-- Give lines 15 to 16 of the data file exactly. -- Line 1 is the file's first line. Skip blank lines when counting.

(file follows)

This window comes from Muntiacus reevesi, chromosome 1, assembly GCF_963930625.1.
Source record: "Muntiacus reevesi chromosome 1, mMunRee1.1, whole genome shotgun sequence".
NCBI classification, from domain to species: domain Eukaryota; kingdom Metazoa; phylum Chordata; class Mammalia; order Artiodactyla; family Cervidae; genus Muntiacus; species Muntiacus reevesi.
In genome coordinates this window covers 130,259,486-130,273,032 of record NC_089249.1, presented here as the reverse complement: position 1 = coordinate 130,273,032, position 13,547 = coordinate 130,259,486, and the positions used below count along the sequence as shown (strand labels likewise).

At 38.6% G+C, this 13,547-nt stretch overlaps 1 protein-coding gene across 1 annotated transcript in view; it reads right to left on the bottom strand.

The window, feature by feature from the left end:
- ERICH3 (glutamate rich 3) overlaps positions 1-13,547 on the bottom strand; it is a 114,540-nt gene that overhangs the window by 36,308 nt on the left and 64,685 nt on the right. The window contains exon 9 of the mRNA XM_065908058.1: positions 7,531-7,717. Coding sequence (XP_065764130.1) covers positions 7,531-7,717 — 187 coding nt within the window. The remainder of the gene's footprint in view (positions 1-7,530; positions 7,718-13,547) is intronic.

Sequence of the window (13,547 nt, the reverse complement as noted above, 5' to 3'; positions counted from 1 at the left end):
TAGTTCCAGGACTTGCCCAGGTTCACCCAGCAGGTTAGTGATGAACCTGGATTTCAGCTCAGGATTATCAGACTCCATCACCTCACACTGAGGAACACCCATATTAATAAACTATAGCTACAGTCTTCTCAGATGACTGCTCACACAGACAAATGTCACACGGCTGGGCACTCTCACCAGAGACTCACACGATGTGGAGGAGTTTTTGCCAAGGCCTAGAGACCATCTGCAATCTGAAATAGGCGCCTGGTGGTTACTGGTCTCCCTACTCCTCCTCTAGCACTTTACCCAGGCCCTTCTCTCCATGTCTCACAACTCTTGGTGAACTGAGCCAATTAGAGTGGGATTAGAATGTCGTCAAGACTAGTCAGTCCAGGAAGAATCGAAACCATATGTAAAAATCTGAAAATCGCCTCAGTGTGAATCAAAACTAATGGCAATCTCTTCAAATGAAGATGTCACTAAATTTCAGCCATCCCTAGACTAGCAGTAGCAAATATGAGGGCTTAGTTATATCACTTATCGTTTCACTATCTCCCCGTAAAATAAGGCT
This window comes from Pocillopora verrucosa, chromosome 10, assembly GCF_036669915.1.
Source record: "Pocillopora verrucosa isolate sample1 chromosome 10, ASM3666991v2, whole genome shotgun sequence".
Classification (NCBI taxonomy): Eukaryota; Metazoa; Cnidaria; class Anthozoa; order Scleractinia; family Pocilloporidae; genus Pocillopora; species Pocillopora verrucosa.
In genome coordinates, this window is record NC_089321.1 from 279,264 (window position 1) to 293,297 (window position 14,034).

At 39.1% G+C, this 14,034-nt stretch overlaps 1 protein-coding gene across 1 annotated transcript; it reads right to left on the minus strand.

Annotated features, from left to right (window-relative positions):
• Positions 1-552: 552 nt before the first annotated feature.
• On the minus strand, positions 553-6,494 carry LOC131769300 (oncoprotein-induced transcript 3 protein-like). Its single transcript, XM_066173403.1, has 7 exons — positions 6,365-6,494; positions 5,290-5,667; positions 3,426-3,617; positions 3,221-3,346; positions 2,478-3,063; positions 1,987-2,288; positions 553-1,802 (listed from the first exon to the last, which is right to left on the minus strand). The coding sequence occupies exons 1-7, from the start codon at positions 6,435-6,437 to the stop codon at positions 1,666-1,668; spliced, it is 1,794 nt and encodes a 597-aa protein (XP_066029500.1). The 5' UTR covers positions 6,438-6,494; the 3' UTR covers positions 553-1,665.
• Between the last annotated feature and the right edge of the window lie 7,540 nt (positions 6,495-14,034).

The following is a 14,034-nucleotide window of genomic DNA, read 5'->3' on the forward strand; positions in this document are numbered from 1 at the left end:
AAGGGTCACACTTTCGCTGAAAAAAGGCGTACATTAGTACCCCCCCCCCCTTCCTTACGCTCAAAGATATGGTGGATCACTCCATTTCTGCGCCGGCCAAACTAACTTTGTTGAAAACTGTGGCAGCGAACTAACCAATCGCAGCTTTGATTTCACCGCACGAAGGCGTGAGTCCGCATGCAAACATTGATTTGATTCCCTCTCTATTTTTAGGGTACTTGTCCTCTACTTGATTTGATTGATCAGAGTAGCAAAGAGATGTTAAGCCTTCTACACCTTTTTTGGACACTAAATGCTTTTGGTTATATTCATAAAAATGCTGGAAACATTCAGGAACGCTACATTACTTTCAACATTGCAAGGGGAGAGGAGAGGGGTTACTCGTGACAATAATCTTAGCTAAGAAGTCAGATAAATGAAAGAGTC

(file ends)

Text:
Annotated features, from left to right (window-relative positions):
• Positions 1-552: 552 nt before the first annotated feature.